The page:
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Preventing premises liability can start with the architect

The aim of each New York architect should be to design and plan safe buildings. While premises liability might be the last thing on an architect's mind, he or she, along with any other parties associated with the construction project, could face claims for monetary damages by anyone who suffers serious injuries in a building. Any architect who wants to maintain a good reputation and integrity while also protecting everybody who will enter the building will consider all the known potential hazards in the design of the structure.

Being financially responsible for broken bones, neck injuries, paralysis, internal bleeding, head and brain injuries can largely be prevented by consideration of matters like non-slip flooring to prevent slip-and-fall injuries. To prevent falls on stairways, the railings must be tested to ensure they would withstand the force of someone grabbing them or falling against them. If escalators and elevators are to be installed in the building, design flaws and faulty installations can have severe consequences.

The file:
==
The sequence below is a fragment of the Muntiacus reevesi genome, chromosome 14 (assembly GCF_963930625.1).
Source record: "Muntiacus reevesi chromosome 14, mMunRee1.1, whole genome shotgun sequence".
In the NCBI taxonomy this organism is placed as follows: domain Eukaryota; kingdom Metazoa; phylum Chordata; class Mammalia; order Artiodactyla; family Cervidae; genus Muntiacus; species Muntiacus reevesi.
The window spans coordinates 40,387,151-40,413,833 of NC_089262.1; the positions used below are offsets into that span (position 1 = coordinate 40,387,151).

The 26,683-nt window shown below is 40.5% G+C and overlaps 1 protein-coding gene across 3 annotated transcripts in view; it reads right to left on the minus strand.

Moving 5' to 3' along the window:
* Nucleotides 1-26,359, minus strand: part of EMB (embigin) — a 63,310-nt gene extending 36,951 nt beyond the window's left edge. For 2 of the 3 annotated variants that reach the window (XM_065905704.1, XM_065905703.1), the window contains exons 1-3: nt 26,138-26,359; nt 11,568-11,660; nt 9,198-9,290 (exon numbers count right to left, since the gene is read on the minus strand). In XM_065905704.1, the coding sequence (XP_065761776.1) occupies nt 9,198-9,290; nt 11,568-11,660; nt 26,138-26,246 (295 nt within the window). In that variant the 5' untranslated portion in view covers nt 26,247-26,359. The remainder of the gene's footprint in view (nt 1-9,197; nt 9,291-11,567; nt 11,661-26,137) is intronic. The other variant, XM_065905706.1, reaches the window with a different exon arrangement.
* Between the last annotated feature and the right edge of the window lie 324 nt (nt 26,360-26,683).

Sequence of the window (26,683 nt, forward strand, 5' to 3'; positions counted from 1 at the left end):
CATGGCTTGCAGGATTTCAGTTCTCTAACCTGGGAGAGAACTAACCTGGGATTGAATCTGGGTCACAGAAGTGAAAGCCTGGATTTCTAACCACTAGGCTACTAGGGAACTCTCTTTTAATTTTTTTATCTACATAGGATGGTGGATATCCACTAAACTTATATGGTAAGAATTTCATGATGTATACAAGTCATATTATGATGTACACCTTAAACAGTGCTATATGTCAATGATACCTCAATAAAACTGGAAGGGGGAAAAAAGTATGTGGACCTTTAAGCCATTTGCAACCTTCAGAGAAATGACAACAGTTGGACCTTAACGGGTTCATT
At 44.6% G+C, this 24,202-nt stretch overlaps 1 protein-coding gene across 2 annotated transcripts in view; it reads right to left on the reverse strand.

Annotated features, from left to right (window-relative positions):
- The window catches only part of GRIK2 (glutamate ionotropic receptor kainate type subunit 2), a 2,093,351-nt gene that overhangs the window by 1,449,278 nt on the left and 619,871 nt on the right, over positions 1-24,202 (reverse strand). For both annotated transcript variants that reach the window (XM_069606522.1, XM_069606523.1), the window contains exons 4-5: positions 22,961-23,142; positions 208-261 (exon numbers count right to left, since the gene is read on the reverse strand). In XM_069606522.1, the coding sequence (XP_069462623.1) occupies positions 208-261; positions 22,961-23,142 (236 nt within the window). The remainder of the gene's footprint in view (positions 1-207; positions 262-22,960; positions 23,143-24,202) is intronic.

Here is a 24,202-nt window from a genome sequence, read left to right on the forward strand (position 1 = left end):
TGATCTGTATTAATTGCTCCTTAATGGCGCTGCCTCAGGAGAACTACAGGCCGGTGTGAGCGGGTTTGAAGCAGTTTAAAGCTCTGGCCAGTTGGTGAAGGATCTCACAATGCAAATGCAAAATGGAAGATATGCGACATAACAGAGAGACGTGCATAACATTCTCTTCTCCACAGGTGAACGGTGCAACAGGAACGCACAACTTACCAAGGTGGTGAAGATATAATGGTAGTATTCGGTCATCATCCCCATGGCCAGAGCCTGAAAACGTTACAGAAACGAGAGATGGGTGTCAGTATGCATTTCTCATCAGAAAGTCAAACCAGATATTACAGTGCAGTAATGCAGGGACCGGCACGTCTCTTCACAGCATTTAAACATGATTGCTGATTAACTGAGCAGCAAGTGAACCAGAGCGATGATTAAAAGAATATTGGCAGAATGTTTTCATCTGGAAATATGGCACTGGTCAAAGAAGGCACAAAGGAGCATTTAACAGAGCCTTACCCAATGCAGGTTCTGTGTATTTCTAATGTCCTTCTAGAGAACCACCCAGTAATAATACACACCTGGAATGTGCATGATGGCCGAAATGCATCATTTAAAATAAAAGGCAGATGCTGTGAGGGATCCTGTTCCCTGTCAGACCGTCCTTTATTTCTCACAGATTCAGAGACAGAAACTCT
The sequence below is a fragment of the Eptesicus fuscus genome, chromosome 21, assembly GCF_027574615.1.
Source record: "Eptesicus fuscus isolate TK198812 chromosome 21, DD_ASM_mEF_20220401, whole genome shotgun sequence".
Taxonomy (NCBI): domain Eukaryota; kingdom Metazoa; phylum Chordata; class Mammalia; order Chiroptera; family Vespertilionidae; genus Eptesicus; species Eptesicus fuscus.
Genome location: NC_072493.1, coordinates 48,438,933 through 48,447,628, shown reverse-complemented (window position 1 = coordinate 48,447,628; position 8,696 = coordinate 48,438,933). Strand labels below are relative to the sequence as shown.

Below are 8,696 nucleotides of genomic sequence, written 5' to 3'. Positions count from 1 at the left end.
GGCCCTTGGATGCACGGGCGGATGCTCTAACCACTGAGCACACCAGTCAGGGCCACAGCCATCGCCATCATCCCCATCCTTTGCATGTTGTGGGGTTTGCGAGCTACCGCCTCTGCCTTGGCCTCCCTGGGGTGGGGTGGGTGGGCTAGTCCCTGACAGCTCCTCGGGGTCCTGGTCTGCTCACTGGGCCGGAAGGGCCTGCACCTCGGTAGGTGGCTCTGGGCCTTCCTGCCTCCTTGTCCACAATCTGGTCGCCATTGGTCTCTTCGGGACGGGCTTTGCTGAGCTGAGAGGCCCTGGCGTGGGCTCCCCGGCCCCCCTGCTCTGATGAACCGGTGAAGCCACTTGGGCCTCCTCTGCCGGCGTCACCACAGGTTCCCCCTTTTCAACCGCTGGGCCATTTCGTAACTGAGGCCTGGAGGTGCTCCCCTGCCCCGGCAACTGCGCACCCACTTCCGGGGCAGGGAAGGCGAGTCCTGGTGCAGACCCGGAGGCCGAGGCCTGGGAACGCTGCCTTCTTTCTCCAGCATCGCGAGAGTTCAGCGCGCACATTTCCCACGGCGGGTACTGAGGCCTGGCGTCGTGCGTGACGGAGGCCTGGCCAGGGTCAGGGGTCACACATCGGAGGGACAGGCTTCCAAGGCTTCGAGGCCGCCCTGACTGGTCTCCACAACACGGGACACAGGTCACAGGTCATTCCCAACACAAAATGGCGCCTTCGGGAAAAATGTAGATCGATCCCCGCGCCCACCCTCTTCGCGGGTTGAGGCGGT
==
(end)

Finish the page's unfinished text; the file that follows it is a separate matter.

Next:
Security is often addressed as an afterthought, while the placement of lighting and security cameras is best planned by the architect to reduce the risk of assault and other crimes. Other matters to consider include fire safety and the building materials used to reduce fire risks. Weather-related hazards can also be mitigated if they are addressed in the design stage.

When someone suffers serious injuries in a building through no fault of their own, they might have questions about their legal rights to pursue claims for damage recovery. Determining the appropriate defendants to include in a premises liability lawsuit could be challenging. However, the support and guidance of an experienced New York personal injury attorney can simplify the process.

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